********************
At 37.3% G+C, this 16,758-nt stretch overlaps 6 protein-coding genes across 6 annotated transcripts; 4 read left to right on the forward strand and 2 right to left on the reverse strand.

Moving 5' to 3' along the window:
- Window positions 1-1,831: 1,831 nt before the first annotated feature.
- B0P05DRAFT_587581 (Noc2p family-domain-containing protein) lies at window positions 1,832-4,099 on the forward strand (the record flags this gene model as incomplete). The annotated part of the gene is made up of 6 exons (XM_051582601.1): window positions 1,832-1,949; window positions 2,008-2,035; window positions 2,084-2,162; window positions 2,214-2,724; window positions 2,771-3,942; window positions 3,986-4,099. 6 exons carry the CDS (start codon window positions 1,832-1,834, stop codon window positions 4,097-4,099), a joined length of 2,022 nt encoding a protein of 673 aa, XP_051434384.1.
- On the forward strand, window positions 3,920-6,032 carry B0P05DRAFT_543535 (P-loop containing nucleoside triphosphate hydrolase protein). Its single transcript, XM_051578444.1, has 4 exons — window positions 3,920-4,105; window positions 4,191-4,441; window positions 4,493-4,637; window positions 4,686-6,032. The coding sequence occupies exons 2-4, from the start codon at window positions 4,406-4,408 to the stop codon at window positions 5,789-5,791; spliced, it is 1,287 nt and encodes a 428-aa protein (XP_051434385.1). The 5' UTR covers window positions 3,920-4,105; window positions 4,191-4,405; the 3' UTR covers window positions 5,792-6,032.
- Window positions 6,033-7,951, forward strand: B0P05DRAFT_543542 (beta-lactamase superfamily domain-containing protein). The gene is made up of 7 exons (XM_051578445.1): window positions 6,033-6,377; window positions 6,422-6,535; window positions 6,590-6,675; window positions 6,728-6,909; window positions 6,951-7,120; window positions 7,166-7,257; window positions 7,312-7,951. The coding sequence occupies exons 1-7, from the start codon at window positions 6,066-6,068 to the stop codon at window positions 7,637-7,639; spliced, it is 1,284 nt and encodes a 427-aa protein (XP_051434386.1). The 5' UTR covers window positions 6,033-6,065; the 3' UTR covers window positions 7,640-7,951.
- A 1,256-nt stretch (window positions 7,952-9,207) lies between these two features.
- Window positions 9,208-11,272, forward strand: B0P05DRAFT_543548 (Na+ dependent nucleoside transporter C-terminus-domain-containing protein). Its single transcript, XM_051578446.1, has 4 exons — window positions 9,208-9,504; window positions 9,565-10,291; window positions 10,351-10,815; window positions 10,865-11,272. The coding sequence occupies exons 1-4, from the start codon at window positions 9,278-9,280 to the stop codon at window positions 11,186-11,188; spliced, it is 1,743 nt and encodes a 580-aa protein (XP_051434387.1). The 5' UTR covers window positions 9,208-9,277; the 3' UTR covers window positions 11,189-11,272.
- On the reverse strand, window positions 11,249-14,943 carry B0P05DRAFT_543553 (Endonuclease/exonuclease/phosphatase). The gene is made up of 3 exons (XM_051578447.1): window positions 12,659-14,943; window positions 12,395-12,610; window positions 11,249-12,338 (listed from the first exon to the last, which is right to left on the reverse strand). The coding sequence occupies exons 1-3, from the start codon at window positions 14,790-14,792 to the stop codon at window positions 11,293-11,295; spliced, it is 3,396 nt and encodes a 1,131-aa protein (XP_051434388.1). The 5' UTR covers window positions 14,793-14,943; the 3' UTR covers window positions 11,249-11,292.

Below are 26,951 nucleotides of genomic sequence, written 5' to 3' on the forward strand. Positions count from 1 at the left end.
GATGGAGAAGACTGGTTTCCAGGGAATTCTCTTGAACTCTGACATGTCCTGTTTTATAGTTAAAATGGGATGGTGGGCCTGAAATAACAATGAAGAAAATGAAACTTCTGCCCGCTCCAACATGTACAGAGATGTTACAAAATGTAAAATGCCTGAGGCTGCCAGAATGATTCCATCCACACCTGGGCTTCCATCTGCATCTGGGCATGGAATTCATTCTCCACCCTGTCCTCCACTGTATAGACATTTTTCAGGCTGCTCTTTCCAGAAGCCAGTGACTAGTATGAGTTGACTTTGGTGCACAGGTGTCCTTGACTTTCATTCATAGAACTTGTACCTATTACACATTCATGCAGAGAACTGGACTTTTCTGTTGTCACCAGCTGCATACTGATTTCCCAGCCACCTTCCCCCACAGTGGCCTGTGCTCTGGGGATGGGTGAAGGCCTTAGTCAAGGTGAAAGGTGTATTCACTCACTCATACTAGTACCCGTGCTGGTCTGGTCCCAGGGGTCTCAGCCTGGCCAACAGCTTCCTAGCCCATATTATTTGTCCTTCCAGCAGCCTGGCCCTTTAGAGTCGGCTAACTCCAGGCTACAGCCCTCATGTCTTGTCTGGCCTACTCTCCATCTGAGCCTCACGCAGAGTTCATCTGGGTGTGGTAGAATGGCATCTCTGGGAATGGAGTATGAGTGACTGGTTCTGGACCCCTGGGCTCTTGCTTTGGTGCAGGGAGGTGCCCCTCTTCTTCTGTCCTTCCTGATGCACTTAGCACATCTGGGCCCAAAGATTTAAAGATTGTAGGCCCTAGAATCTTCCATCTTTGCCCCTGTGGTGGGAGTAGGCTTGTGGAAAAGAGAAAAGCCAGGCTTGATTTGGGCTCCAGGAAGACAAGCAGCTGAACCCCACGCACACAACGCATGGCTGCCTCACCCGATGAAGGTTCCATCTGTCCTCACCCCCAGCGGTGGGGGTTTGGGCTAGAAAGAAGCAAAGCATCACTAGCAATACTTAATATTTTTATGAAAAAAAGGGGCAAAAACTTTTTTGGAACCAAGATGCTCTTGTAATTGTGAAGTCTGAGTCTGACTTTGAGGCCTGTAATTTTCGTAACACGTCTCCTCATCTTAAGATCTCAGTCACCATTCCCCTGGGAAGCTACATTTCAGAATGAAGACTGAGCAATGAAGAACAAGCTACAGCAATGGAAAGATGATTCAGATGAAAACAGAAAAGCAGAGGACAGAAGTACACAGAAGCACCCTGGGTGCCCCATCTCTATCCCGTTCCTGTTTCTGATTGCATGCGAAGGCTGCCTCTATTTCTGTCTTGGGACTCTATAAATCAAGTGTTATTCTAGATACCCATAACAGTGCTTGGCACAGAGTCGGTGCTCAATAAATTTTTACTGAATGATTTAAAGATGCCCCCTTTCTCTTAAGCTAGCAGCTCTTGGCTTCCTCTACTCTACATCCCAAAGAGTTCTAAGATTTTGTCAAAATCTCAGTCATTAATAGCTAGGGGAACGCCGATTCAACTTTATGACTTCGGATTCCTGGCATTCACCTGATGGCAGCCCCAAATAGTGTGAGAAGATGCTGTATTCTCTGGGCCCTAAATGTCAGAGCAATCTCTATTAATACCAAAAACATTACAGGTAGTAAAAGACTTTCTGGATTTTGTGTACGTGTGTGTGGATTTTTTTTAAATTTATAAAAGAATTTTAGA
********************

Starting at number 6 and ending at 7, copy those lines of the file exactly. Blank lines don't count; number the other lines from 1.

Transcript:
- Window positions 6,033-7,951, forward strand: B0P05DRAFT_543542 (beta-lactamase superfamily domain-containing protein). The gene is made up of 7 exons (XM_051578445.1): window positions 6,033-6,377; window positions 6,422-6,535; window positions 6,590-6,675; window positions 6,728-6,909; window positions 6,951-7,120; window positions 7,166-7,257; window positions 7,312-7,951. The coding sequence occupies exons 1-7, from the start codon at window positions 6,066-6,068 to the stop codon at window positions 7,637-7,639; spliced, it is 1,284 nt and encodes a 427-aa protein (XP_051434386.1). The 5' UTR covers window positions 6,033-6,065; the 3' UTR covers window positions 7,640-7,951.
- A 1,256-nt stretch (window positions 7,952-9,207) lies between these two features.